Clues to the killer — and other village secrets — are hidden in a unique setting: the victim’s living-room walls. The walls are adorned with a giant mural depicting the residents of tiny Three Pines. Did the dead woman leave a clue to the identity of her eventual killer in her mural?

That’s a fun idea that I haven’t really seen done before. The detectives, the villagers, and readers alike are invited to ponder this maze-like puzzle.


What I Didn’t Care For:

The main characters are a collection of middle-class liberals who believe that, deep down, they are undiscovered great artists. They seem oblivious to the fact that history’s great artists were not often middle-class liberals.

Penny wants us to view lead detective Armand Gamache as an enigmatic, wise man of few words. I saw him as bland and forgettable. (Gamache is much like another low-key detective who leaves me cold, P.D. James’s Adam Dalgliesh.)

I prefer my protagonists to have a bit more color, a la Hercule Poirot or Sherlock Holmes.


© 2010-2024 (text only)



If it were up to me, Kansas City and San Francisco would both lose in the Super Bowl.

Alas, it is not up to me.

What tips the scale for me, in favor of San Francisco, is the nonstop hullaballoo over those two boneheaded lovebirds, Taylor Swift and Travis Kelce.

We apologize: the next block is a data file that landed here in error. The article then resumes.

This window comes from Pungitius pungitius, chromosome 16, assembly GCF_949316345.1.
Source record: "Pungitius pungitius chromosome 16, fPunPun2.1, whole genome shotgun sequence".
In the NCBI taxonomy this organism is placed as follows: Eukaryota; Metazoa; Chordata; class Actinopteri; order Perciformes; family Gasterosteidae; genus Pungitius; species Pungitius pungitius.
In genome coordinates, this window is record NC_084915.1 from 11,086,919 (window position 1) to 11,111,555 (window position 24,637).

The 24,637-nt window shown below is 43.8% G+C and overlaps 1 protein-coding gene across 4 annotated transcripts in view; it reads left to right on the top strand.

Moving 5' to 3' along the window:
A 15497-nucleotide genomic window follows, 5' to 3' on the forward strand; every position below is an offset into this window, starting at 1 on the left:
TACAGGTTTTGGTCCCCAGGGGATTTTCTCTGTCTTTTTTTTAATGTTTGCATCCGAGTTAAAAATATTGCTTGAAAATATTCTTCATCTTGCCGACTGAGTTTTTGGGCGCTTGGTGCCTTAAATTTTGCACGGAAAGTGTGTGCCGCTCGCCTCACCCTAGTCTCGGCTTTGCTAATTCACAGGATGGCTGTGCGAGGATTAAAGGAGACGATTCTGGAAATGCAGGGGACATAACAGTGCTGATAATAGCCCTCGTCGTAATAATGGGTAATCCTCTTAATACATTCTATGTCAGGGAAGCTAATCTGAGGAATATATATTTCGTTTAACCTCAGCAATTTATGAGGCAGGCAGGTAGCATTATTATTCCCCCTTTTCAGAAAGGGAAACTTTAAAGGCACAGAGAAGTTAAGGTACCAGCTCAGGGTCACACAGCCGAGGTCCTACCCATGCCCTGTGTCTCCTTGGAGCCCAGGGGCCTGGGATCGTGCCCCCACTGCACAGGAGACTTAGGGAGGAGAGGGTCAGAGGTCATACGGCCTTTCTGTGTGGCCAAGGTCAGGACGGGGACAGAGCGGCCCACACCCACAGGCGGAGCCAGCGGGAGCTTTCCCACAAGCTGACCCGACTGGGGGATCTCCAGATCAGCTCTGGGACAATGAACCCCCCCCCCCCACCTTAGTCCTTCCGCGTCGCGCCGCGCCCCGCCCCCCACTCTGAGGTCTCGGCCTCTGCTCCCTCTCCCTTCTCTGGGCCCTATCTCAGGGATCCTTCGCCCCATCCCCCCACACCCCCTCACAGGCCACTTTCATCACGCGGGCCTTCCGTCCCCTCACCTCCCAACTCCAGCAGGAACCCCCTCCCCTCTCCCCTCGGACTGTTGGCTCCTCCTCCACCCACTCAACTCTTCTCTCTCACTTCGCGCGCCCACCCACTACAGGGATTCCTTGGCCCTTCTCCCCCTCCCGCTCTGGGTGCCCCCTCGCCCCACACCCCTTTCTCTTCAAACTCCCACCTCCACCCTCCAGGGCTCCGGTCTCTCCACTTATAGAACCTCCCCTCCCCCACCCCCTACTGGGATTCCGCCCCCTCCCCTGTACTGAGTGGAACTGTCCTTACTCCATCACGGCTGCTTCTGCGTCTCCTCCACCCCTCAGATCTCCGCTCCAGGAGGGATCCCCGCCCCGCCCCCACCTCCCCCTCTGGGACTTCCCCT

I cannot stomach more media coverage of them. San Francisco must win.





Speaking of stomach issues … lots of Internet jokes about Wolf Blitzer apparently stifling an upchuck while listening to a politician.

To be fair, there have been times when I struggled not to upchuck while listening to Wolf Blitzer.





Democrats are finally acknowledging what’s been obvious to anyone with a television set: Biden’s a doddering, senile coot.

The question is, do they consider this bad news? Or is it a good excuse to give Biden the boot and replace him with some other presidential contender?




Biggest red flag of the past few years for anyone who votes Republican:


This fist-bump between Lindsey Graham and Kamala Harris.



It was a clear sign that Republicans don’t care about their voters. They are sharing a cushy bed of power with their real friends, the Democrats.


© 2010-2024 (text only)